Book by Carol M. Roberts
Review by Brenda L. Banks, Ph.D.
School of Music
University of Washington

Only 40-50% of doctoral students ever finish their dissertations, becoming overwhelmed by a momentous task that is not unlike summiting a mountain.  How encouraging, then, to make the climb with this competent guide. Building this manual around a mountain climbing metaphor, Professor Roberts, who has some mountaineering training and, more importantly, years of experience guiding doctoral students at the University of La Verne’s program in Organizational Leadership, writes as she directs students to write -- simply, concisely, and in a natural tone free of jargon.

This is a useful book both for advisors of doctoral students and for students themselves. It should help advisors encourage uncertain students new to dissertation writing, with its detailed advice, liberal doses of motivational quotes, and an insider’s view of what faculty expect from the dissertation student. Many tips are engagingly practical, such as “buy a surge protector” and “do not borrow software.”  A list of “common errors” is also helpful, allowing students to learn from the mistakes of other students. The book is comprehensive, moving from how to choose a topic and a faculty advisor, through preparing the proposal meeting, selecting a methodology, and constructing the document’s basic components. The high point of Roberts’ manual is its ultimately empowering demystification of the oral defense. But she does not stop there; instead, she goes on to discuss how to overcome the emotional letdown students can experience after successfully defending and submitting a dissertation, a topic that other authors might easily overlook.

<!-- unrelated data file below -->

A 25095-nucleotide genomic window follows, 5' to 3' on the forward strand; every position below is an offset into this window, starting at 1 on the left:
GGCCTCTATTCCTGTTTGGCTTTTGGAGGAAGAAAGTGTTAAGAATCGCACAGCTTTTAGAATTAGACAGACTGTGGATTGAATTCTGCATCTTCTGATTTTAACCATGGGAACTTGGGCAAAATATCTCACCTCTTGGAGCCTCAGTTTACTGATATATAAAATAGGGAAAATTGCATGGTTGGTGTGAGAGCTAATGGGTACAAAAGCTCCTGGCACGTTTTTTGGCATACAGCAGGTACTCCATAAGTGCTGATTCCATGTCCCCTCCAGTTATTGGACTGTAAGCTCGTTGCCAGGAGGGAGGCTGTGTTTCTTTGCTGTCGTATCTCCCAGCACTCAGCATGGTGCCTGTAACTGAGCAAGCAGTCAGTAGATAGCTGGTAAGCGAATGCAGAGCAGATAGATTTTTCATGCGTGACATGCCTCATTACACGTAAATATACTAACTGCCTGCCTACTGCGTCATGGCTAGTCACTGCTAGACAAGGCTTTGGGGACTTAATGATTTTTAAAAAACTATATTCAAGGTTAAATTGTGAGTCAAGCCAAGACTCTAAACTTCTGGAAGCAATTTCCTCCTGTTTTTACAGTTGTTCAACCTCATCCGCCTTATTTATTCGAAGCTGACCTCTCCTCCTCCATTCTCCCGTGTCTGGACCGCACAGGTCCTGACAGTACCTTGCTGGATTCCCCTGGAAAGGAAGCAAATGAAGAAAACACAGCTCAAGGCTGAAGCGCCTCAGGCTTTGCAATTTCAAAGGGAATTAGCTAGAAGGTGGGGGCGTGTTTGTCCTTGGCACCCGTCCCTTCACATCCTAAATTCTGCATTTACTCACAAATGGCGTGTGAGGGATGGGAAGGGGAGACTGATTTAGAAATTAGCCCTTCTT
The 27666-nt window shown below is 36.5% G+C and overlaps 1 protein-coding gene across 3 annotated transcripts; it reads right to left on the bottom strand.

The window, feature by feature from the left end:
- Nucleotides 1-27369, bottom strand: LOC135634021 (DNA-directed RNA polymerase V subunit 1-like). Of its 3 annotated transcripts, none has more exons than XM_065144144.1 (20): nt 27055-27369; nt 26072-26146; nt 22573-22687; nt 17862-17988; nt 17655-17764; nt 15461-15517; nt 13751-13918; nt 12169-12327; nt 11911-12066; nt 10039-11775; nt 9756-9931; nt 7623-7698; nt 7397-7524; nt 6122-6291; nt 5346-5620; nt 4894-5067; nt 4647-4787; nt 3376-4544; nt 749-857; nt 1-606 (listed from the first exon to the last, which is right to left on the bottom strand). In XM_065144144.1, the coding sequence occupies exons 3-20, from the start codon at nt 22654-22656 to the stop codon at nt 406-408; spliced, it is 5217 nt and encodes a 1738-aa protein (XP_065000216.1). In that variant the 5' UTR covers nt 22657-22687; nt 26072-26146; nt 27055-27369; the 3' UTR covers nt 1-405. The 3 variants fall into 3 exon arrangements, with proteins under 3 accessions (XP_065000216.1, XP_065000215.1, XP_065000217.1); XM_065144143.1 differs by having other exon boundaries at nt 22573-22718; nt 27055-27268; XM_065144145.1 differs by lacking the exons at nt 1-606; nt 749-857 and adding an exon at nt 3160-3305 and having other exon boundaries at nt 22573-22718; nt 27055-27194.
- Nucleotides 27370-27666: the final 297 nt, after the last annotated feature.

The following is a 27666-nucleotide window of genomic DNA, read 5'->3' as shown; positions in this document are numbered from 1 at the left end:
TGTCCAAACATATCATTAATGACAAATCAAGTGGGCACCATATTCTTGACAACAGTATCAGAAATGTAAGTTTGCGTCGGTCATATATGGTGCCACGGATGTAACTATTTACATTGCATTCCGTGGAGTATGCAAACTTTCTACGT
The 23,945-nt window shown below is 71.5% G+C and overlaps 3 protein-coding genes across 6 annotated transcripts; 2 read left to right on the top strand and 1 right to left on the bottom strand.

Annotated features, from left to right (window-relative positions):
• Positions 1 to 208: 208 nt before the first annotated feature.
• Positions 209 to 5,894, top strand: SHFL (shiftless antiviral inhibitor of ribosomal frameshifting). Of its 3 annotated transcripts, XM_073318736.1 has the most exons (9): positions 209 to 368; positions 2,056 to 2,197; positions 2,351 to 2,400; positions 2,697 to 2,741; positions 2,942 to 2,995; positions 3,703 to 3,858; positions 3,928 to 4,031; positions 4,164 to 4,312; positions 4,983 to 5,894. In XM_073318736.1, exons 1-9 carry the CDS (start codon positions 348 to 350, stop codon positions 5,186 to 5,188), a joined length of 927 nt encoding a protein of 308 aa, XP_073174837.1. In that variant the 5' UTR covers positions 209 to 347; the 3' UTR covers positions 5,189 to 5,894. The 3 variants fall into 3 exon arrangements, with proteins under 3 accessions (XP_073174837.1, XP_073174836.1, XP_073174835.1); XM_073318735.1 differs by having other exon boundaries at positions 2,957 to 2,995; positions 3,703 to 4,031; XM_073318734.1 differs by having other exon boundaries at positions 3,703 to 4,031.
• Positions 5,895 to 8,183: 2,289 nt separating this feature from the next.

Students who have successfully completed dissertations often point to their academic advisor as the one person who consistently provided encouragement. This is unlike faculty committee members whose roles must be to provide tough critical assessment of the student’s work. Doctoral student advisors will certainly benefit from the book’s strategies to better encourage students through this long and arduous process, even if the advisors will not be as actively involved as the faculty who will evaluate the dissertation.  (Moreover, advisors of doctoral students should consider reading some of their students’ completed dissertations and observing a dissertation defense, if they have not done so. These steps will help advisors better prepare their students for what is ahead.)  

The Dissertation Journey suffers occasionally from an overly basic approach that might put off doctoral students who should know more about graduate-level writing than Roberts sometimes assumes. Additionally, the mountain climbing metaphor may be used a little too often. Moreover, although Roberts distinguishes between the quantitative and the qualitative dissertation, her background in organizational management necessarily favors the former. Thus, she may try to cover too much ground here. Those seeking a practical guide for writing qualitative dissertations may want to look at Piantanida and Garman's book entitled The Qualitative Dissertation. But for advisors of students writing quantitative dissertations, this book provides a wealth of useful information and motivational strategies to see the task through to completion.


Piantanida, M. & Garman, N. B. (1999). The Qualitative Dissertation: A Guide for Students and Faculty. Thousand Oaks, CA: Corwin Press.

The Dissertation Journey: A practical and comprehensive guide to planning, writing, and defending your dissertation (2004).  Book by Carol M. Roberts.  Review by Brenda L. Banks. Thousand Oaks, CA:  Corwin Press, 248 pp.  $32.95 (paperback) ISBN: # 978-0-7619-3887-3
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